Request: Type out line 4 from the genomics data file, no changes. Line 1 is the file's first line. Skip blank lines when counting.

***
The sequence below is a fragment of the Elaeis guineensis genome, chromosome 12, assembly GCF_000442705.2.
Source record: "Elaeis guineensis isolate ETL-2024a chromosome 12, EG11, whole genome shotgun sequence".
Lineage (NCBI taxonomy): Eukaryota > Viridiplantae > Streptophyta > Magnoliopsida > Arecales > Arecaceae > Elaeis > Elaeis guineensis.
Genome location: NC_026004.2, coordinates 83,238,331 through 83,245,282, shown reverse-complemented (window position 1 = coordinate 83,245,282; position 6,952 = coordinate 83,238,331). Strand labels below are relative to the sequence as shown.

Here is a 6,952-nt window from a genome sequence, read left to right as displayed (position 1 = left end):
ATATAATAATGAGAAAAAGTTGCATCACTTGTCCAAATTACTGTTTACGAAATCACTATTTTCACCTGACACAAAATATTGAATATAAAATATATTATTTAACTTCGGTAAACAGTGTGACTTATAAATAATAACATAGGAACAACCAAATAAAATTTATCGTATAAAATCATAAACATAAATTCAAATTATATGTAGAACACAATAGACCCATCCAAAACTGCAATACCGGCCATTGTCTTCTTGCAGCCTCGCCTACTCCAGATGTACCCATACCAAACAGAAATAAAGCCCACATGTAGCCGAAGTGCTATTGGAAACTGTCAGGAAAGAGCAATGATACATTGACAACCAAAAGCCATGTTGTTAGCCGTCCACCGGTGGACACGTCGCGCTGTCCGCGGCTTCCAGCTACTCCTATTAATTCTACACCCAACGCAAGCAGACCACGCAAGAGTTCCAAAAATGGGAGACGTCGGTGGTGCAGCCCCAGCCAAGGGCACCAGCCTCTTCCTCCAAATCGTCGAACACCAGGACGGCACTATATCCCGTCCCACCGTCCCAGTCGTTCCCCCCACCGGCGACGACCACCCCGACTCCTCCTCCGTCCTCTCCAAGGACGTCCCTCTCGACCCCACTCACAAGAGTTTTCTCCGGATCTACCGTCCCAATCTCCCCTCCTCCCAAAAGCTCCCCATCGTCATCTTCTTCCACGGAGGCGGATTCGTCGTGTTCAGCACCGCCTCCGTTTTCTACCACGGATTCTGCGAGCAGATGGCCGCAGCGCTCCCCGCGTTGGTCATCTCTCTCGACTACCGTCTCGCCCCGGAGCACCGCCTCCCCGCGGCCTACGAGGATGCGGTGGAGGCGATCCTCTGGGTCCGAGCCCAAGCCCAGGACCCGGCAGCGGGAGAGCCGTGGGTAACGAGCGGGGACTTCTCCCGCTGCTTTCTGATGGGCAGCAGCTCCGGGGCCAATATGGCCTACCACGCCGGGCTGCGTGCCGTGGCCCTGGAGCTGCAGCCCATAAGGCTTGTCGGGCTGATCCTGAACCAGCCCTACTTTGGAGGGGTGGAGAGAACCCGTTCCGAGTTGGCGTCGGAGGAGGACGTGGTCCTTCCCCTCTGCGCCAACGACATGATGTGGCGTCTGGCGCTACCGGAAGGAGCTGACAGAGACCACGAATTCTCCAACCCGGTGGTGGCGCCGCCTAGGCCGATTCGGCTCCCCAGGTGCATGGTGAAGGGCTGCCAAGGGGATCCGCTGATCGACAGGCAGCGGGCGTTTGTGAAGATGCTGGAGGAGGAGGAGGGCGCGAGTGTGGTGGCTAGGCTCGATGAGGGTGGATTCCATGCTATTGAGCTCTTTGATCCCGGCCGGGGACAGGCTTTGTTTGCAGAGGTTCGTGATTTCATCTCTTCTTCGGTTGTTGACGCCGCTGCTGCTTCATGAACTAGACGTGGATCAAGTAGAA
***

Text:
Genome location: NC_026004.2, coordinates 83,238,331 through 83,245,282, shown reverse-complemented (window position 1 = coordinate 83,245,282; position 6,952 = coordinate 83,238,331). Strand labels below are relative to the sequence as shown.